BRITISH warships should be sent to the Persian Gulf to protect merchant ships against Iran’s military, a former UK ambassador to the UN has said.
Mark Lyall Grant says Britain needs a “robust defensive military posture” in the region in the wake of Iran’s alleged attack on two oil tankers in the Gulf last week.
Yesterday Theresa May’s spokesman said the UK Government was “almost certain” that the Iranian Revolutionary Guard (IRG) – a branch of Iran’s Armed Forces – was behind the attack.
And No10 stepped up its rhetoric against the regime by warning that “all options” would be examined after Iran declared it will breach the terms of the nuclear deal within the next 10 days.
The country’s atomic agency said Theran had sped up its uranium stockpile and is set to hit the limit set by the Joint Comprehensive Plan of Action (JCPOA) deal by June 27.
Behrouz Kamalvandi, a spokesman for Iran’s atomic agency, said the country needed to increase uranium enrichment levels up to 20 per cent – only one step away from weapons-grade material.
Mrs May’s spokesman warned there would be “consequences” if and when it breaches the JCPOA limit, adding: “We have been clear about our concern at Iranian plans to reduce compliance with the JCPOA. Should Iran cease meeting its nuclear commitments, we would then look at all options available to us.”
Britain is already poised elite soldiers from the 42 Commando base to the region but Mr Lyall Grant called on the PM to beef up our presence further by sending frigates to protect merchant shipping cargo through the dangerous Strait of Hormuz and warned that they must be prepared to open fire with the IRG.
He told BBC Radio 4’s Today programme: “We do need a robust defensive military posture – possibly escorting ships. The marines are being sent, you can have armed guards on some of the merchant shipping as well, so that’s really important.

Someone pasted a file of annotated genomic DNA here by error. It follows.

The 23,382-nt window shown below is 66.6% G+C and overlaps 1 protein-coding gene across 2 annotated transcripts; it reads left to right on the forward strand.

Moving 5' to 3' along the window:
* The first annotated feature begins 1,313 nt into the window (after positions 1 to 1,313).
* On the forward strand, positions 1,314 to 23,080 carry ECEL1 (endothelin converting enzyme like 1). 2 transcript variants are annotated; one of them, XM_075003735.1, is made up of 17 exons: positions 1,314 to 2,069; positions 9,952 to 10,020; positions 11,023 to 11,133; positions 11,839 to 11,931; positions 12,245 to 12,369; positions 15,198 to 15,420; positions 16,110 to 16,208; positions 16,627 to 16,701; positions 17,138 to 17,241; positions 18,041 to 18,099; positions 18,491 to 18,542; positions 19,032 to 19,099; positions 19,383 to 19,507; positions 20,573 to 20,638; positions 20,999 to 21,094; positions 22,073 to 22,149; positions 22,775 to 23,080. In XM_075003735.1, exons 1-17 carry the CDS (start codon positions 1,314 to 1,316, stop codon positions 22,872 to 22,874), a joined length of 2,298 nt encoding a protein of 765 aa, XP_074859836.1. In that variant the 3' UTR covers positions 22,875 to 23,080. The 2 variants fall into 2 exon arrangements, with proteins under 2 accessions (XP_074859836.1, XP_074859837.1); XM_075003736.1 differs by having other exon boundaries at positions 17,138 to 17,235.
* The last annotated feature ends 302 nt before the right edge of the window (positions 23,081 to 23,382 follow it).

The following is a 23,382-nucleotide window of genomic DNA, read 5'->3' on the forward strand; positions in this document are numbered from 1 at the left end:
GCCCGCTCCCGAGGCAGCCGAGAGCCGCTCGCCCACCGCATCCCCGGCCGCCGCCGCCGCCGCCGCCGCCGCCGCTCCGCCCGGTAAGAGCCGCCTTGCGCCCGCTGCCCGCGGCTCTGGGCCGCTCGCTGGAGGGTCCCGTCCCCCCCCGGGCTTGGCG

“I do not rule out the possibility that if some of these ships are attacked and they are have some means of defence that they would engage military some of the IRG boats.”
The JCPOA deal has looked increasingly unstable since Donald Trump pulled the United States out of it last year. Foreign Secretary Jeremy Hunt has warned there is a “great risk” of a drift to war due to Iran’s activities in the region following the attacks last week in the Gulf on two oil tankers.
Iran has strongly denied it was responsible for the attack on the mines. But The Americans have accused Iran of using limpet mines to target the tankers, pointing to video footage said to show Iranian Revolutionary Guard troops removing an unexploded mine from one of the vessels.
In recent weeks, the US has sent an aircraft carrier strike group and other military assets to the region in what the military says is defensive posturing aimed at Iranian deterrence.
The UK also has a military presence in the Gulf, although in response to reports of Royal Marines heading to the region officials stressed this was a pre-planned training exercise rather than a response to Tehran.
Officials have been meeting in Whitehall to consider the tensions in the region following the attacks on two oil tankers last week. The Prime Minister’s official spokesman said the UK position remained that it was “almost certain that the Iranian Revolutionary Guard corps attacked the two tankers”.
“No other state or non-state actor could plausibly have been responsible,” the spokesman said. These latest attacks build on a pattern of destabilising Iranian behaviour and pose a serious danger to the region. That is why we have called on Iran to cease all forms of destabilising activity.”
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The spokesman said there was “recent precedent for attacks by Iran against oil tankers” but stressed “the UK remains in close co-ordination with our international partners to find diplomatic solutions to de-escalate tensions”.
He added: “Unintended escalation would not be in any party’s interests.”
The UK had “a number of military assets in the region, including at our new naval base in Bahrain and our facility in Oman”.
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